Grain-Fed vs. Grass-Fed and Finished Beef – Why Does It Matter

This is an article posted by the Dr. Perlmutter Team at www.drperlmutter.com 

Americans eat a lot of meat. In 2018, the United States Department of Agriculture projected that the average person would consume over two hundred pounds of chicken, pork, and beef by year’s end. That’s more than half a pound daily per capita, every day of the year! While it is possible to consume an omnivorous diet and maintain a healthy lifestyle, we recommend viewing meat as a garnish or side dish rather than the focus of your meal. The perfect plate is full of colorful, above-ground leafy vegetables and healthy fats, and if you choose to eat meat, then a three-to-four ounce serving of meat. However, it’s very important to remember that not all meat is created equally.

One of the most important factors in determining the overall quality of meat—especially red meat—is the dietary patterns of the livestock that produced it. When you think about it, this makes perfect sense: the food an animal consumes is used by their body to grow and develop, and, ultimately, becomes the very food that we consume. Feeding cattle a nutrient-poor diet will, in turn, produce a nutrient-poor food source, compared to cattle fed a natural, nutritious diet.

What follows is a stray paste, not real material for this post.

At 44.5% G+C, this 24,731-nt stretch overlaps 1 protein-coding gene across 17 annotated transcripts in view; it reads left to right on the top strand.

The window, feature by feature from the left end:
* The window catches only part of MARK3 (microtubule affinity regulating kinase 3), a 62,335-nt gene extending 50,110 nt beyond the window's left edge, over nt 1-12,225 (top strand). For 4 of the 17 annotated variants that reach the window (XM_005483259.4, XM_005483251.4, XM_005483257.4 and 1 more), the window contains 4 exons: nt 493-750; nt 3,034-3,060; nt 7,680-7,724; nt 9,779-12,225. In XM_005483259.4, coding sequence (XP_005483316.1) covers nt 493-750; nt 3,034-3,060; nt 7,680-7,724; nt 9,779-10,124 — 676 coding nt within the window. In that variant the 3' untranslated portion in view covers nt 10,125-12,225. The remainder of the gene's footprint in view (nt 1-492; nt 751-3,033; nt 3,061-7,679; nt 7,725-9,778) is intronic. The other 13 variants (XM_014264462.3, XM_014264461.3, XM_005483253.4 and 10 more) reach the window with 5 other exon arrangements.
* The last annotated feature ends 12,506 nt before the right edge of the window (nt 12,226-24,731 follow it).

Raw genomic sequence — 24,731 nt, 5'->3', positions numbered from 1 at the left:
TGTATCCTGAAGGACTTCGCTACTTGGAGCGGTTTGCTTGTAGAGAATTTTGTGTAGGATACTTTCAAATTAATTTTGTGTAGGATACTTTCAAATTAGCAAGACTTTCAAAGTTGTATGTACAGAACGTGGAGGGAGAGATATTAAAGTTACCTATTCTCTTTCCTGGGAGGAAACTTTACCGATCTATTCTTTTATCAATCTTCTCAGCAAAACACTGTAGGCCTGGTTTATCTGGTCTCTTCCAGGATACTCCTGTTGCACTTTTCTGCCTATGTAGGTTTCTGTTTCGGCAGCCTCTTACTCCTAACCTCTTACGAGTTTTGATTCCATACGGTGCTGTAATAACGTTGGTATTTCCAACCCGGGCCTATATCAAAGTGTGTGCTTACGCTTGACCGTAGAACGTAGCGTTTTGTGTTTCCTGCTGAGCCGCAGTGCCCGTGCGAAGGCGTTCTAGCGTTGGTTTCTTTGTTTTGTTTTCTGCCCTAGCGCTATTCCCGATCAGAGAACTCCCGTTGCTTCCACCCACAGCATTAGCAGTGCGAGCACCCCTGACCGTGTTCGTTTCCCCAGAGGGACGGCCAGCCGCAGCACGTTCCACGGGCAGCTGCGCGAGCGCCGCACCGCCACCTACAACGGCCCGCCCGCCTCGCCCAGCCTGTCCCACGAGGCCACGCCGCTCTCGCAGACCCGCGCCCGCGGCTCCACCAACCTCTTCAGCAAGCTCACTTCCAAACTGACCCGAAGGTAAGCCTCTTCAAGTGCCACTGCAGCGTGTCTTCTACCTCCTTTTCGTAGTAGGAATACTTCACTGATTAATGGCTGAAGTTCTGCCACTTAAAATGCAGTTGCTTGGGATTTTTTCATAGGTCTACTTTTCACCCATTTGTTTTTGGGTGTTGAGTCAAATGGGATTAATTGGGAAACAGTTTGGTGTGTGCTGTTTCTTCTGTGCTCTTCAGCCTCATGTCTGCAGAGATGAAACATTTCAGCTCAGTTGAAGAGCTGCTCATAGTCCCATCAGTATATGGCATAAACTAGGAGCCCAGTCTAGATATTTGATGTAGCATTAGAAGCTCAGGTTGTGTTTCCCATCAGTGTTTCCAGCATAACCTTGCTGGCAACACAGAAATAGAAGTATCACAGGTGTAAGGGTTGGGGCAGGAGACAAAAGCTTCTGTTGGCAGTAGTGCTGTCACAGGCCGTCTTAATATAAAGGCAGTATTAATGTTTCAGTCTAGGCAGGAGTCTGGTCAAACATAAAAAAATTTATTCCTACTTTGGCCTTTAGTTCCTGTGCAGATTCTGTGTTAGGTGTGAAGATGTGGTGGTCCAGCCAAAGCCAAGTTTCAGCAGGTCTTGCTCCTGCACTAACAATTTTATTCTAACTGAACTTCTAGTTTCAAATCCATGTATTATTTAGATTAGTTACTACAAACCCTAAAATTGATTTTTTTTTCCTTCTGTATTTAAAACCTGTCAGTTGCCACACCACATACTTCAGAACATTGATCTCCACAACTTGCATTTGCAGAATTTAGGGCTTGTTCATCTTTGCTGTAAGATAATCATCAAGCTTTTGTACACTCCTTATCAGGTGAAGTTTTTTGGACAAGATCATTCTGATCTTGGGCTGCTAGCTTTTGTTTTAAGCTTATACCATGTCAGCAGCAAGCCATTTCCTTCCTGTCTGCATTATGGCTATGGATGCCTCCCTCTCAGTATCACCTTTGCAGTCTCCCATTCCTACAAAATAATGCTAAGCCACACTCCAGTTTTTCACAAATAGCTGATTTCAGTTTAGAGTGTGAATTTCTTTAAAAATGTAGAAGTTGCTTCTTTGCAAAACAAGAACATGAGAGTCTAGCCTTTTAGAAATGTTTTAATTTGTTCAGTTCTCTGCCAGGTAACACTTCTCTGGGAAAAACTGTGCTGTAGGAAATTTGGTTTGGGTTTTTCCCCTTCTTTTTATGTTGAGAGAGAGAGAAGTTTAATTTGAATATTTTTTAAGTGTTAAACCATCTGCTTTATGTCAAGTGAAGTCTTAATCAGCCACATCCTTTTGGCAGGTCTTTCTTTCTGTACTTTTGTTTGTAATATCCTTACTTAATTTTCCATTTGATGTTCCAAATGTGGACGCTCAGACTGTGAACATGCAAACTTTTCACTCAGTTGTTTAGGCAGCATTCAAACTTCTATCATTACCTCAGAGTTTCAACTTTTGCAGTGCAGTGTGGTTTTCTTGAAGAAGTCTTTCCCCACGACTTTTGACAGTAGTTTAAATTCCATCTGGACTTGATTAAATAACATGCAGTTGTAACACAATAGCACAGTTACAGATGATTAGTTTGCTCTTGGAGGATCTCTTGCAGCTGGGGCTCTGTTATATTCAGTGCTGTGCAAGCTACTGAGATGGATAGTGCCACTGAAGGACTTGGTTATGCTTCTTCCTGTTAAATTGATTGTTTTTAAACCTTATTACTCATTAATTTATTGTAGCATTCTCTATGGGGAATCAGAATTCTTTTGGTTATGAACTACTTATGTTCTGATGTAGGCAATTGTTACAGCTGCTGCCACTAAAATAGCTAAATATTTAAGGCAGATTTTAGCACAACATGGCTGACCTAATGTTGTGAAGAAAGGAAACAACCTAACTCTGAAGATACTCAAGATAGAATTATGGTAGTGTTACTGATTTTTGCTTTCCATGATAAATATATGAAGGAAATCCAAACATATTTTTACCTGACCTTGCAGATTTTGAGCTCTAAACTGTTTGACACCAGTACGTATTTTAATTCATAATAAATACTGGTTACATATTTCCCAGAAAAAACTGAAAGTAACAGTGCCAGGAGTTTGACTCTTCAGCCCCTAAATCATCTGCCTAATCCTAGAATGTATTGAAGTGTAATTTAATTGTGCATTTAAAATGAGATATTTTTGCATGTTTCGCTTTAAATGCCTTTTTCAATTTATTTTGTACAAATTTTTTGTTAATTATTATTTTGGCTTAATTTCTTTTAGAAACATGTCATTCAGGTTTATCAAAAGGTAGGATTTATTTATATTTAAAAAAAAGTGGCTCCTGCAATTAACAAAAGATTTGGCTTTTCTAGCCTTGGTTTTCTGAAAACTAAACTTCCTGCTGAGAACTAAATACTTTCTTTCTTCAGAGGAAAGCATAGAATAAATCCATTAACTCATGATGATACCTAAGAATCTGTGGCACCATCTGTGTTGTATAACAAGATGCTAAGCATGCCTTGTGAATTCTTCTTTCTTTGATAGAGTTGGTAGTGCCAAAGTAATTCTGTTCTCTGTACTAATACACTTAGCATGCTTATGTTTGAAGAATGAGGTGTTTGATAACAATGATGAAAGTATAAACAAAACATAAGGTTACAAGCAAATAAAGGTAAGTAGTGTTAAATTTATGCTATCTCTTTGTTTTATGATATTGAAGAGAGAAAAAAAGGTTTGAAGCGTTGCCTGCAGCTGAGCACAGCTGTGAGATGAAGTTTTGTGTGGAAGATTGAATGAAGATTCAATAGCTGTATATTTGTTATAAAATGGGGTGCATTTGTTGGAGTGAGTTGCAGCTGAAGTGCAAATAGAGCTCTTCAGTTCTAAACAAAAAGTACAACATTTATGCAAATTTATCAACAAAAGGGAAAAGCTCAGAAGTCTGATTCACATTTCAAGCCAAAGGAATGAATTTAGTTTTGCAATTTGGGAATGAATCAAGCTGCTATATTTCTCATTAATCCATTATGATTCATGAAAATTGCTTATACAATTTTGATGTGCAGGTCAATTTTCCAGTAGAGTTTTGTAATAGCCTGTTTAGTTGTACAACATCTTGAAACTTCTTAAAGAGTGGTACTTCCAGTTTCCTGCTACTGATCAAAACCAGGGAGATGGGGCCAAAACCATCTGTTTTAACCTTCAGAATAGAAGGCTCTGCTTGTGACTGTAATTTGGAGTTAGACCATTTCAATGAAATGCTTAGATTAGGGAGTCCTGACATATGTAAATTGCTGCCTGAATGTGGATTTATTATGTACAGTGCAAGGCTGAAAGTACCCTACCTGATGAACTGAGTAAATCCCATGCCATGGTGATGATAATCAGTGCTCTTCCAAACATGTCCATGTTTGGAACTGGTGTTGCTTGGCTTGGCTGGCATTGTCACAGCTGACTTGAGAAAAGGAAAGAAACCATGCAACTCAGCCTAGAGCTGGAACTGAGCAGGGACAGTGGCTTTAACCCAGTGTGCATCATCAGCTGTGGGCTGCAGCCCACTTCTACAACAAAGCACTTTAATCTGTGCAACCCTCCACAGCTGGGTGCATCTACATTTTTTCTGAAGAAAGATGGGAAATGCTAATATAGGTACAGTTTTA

As it turns out, the age-old adage “You are what you eat” applies to cattle, too!

Grass-Fed and Finished vs. Grain-Fed Cattle
A significant portion of meat consumed in Western countries comes from animals raised on unnatural, grain-based diets in massive industrial feedlots, with the aid of antibiotics and growth hormones. This approach to animal husbandry produces meat that is significantly higher in inflammatory omega-6 fatty acids. Because inflammation underpins the pathogenesis of so many of the diseases we face, sourcing high quality protein is critical in the context of a healthy diet and lifestyle.

Generally speaking, bovine dietary patterns can generally be split into two groups: grass-fed and grain-fed. It’s important to note that grass-fed does NOT necessarily mean that the cow is grass-finished. You should be wary of beef that can make the “grass-fed” claim, but not “grass-finished”. We explain the nuances of these definitions in this blog post.